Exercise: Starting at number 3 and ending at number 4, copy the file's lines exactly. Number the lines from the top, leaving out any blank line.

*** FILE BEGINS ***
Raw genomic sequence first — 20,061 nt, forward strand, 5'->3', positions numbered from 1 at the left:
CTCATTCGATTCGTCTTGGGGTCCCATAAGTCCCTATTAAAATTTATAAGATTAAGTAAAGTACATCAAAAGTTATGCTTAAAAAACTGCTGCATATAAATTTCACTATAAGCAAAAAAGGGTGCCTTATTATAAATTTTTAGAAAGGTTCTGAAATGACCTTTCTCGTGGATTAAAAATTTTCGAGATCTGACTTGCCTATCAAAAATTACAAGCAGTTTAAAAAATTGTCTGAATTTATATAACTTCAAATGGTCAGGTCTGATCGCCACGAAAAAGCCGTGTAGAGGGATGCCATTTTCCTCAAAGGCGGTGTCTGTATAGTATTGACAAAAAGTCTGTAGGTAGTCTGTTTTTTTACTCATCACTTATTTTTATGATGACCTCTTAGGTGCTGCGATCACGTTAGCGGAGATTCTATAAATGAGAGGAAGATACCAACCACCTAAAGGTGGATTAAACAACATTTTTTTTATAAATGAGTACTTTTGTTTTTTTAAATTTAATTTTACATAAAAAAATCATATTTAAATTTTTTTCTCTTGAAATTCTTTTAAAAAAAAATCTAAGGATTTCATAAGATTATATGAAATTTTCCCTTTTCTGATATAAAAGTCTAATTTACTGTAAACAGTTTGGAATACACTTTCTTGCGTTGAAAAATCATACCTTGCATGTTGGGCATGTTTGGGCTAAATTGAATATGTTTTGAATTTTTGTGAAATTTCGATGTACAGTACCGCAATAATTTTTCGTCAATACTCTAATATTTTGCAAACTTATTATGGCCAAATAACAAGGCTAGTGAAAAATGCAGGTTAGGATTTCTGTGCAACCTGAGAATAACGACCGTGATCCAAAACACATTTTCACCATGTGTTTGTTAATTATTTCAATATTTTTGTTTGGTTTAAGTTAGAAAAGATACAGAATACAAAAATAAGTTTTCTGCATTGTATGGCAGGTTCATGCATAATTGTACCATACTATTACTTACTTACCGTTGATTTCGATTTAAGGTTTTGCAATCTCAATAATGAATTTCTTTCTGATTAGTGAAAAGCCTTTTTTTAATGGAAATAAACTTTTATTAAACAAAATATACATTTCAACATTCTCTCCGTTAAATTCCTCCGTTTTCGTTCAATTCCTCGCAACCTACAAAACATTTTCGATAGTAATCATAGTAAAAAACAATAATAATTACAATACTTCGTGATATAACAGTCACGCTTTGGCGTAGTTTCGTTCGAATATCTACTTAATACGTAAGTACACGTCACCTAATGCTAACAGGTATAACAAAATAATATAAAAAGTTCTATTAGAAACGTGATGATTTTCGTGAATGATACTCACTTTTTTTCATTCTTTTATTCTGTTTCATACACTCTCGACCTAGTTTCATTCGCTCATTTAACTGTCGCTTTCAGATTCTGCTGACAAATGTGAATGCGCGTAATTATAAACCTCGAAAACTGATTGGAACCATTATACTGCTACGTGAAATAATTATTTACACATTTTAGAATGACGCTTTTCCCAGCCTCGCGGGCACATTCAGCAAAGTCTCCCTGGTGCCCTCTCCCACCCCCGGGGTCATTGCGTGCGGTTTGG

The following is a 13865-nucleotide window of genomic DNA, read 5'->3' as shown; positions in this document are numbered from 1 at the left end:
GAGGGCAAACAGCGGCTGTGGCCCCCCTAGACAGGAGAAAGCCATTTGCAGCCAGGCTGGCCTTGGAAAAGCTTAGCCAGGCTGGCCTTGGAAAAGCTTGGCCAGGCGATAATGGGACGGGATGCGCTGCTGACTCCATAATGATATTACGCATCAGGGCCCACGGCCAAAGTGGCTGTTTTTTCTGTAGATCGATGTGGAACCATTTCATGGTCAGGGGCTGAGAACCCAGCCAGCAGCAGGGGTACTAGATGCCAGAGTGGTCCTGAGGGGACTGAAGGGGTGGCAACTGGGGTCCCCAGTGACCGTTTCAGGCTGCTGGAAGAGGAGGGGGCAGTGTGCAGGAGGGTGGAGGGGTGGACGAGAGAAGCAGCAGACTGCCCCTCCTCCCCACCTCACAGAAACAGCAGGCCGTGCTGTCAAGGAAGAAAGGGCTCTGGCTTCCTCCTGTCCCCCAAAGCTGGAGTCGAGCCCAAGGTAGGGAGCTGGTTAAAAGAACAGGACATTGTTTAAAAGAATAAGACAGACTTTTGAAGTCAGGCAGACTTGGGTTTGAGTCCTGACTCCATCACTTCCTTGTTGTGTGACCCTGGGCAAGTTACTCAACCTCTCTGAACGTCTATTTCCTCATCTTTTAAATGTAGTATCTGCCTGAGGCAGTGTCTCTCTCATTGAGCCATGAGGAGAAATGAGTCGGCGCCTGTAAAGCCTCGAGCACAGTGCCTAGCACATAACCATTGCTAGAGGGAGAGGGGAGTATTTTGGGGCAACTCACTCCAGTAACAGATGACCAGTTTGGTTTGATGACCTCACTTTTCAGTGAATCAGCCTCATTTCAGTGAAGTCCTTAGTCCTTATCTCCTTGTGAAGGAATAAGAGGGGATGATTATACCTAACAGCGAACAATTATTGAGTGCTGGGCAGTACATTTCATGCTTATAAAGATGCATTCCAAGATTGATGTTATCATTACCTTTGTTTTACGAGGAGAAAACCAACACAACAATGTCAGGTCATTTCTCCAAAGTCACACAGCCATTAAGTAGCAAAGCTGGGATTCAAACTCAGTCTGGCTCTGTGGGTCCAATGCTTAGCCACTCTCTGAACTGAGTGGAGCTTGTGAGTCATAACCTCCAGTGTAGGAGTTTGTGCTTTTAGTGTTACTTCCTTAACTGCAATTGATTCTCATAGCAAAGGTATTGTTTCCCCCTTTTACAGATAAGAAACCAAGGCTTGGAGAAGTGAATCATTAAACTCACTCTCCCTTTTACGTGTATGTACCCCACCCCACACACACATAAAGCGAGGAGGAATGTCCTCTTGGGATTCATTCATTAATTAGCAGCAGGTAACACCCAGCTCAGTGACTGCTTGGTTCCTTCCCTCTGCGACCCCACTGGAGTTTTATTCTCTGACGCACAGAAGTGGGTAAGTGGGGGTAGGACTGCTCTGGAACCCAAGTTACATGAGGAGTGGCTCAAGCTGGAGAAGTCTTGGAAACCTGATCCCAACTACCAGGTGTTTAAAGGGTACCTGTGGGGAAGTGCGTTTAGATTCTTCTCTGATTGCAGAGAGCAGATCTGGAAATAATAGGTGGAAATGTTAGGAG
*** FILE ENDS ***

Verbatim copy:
The following is a 13865-nucleotide window of genomic DNA, read 5'->3' as shown; positions in this document are numbered from 1 at the left end:
GAGGGCAAACAGCGGCTGTGGCCCCCCTAGACAGGAGAAAGCCATTTGCAGCCAGGCTGGCCTTGGAAAAGCTTAGCCAGGCTGGCCTTGGAAAAGCTTGGCCAGGCGATAATGGGACGGGATGCGCTGCTGACTCCATAATGATATTACGCATCAGGGCCCACGGCCAAAGTGGCTGTTTTTTCTGTAGATCGATGTGGAACCATTTCATGGTCAGGGGCTGAGAACCCAGCCAGCAGCAGGGGTACTAGATGCCAGAGTGGTCCTGAGGGGACTGAAGGGGTGGCAACTGGGGTCCCCAGTGACCGTTTCAGGCTGCTGGAAGAGGAGGGGGCAGTGTGCAGGAGGGTGGAGGGGTGGACGAGAGAAGCAGCAGACTGCCCCTCCTCCCCACCTCACAGAAACAGCAGGCCGTGCTGTCAAGGAAGAAAGGGCTCTGGCTTCCTCCTGTCCCCCAAAGCTGGAGTCGAGCCCAAGGTAGGGAGCTGGTTAAAAGAACAGGACATTGTTTAAAAGAATAAGACAGACTTTTGAAGTCAGGCAGACTTGGGTTTGAGTCCTGACTCCATCACTTCCTTGTTGTGTGACCCTGGGCAAGTTACTCAACCTCTCTGAACGTCTATTTCCTCATCTTTTAAATGTAGTATCTGCCTGAGGCAGTGTCTCTCTCATTGAGCCATGAGGAGAAATGAGTCGGCGCCTGTAAAGCCTCGAGCACAGTGCCTAGCACATAACCATTGCTAGAGGGAGAGGGGAGTATTTTGGGGCAACTCACTCCAGTAACAGATGACCAGTTTGGTTTGATGACCTCACTTTTCAGTGAATCAGCCTCATTTCAGTGAAGTCCTTAGTCCTTATCTCCTTGTGAAGGAATAAGAGGGGATGATTATACCTAACAGCGAACAATTATTGAGTGCTGGGCAGTACATTTCATGCTTATAAAGATGCATTCCAAGATTGATGTTATCATTACCTTTGTTTTACGAGGAGAAAACCAACACAACAATGTCAGGTCATTTCTCCAAAGTCACACAGCCATTAAGTAGCAAAGCTGGGATTCAAACTCAGTCTGGCTCTGTGGGTCCAATGCTTAGCCACTCTCTGAACTGAGTGGAGCTTGTGAGTCATAACCTCCAGTGTAGGAGTTTGTGCTTTTAGTGTTACTTCCTTAACTGCAATTGATTCTCATAGCAAAGGTATTGTTTCCCCCTTTTACAGATAAGAAACCAAGGCTTGGAGAAGTGAATCATTAAACTCACTCTCCCTTTTACGTGTATGTACCCCACCCCACACACACATAAAGCGAGGAGGAATGTCCTCTTGGGATTCATTCATTAATTAGCAGCAGGTAACACCCAGCTCAGTGACTGCTTGGTTCCTTCCCTCTGCGACCCCACTGGAGTTTTATTCTCTGACGCACAGAAGTGGGTAAGTGGGGGTAGGACTGCTCTGGAACCCAAGTTACATGAGGAGTGGCTCAAGCTGGAGAAGTCTTGGAAACCTGATCCCAACTACCAGGTGTTTAAAGGGTACCTGTGGGGAAGTGCGTTTAGATTCTTCTCTGATTGCAGAGAGCAGATCTGGAAATAATAGGTGGAAATGTTAGGAG